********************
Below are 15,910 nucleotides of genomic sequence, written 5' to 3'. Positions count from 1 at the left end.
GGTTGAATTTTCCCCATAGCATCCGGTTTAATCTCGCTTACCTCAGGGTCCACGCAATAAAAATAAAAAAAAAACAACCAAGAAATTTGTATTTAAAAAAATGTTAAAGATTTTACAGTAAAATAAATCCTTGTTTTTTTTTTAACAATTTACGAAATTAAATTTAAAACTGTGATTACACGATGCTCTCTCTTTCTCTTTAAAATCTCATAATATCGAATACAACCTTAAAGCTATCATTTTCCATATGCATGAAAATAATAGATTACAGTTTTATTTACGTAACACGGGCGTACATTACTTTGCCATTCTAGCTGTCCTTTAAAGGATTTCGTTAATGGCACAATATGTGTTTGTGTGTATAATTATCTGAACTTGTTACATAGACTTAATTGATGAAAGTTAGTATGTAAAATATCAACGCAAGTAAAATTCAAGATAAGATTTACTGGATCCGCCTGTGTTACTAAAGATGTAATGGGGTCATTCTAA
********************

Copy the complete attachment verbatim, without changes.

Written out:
Below are 15,910 nucleotides of genomic sequence, written 5' to 3'. Positions count from 1 at the left end.
GGTTGAATTTTCCCCATAGCATCCGGTTTAATCTCGCTTACCTCAGGGTCCACGCAATAAAAATAAAAAAAAAACAACCAAGAAATTTGTATTTAAAAAAATGTTAAAGATTTTACAGTAAAATAAATCCTTGTTTTTTTTTTAACAATTTACGAAATTAAATTTAAAACTGTGATTACACGATGCTCTCTCTTTCTCTTTAAAATCTCATAATATCGAATACAACCTTAAAGCTATCATTTTCCATATGCATGAAAATAATAGATTACAGTTTTATTTACGTAACACGGGCGTACATTACTTTGCCATTCTAGCTGTCCTTTAAAGGATTTCGTTAATGGCACAATATGTGTTTGTGTGTATAATTATCTGAACTTGTTACATAGACTTAATTGATGAAAGTTAGTATGTAAAATATCAACGCAAGTAAAATTCAAGATAAGATTTACTGGATCCGCCTGTGTTACTAAAGATGTAATGGGGTCATTCTAA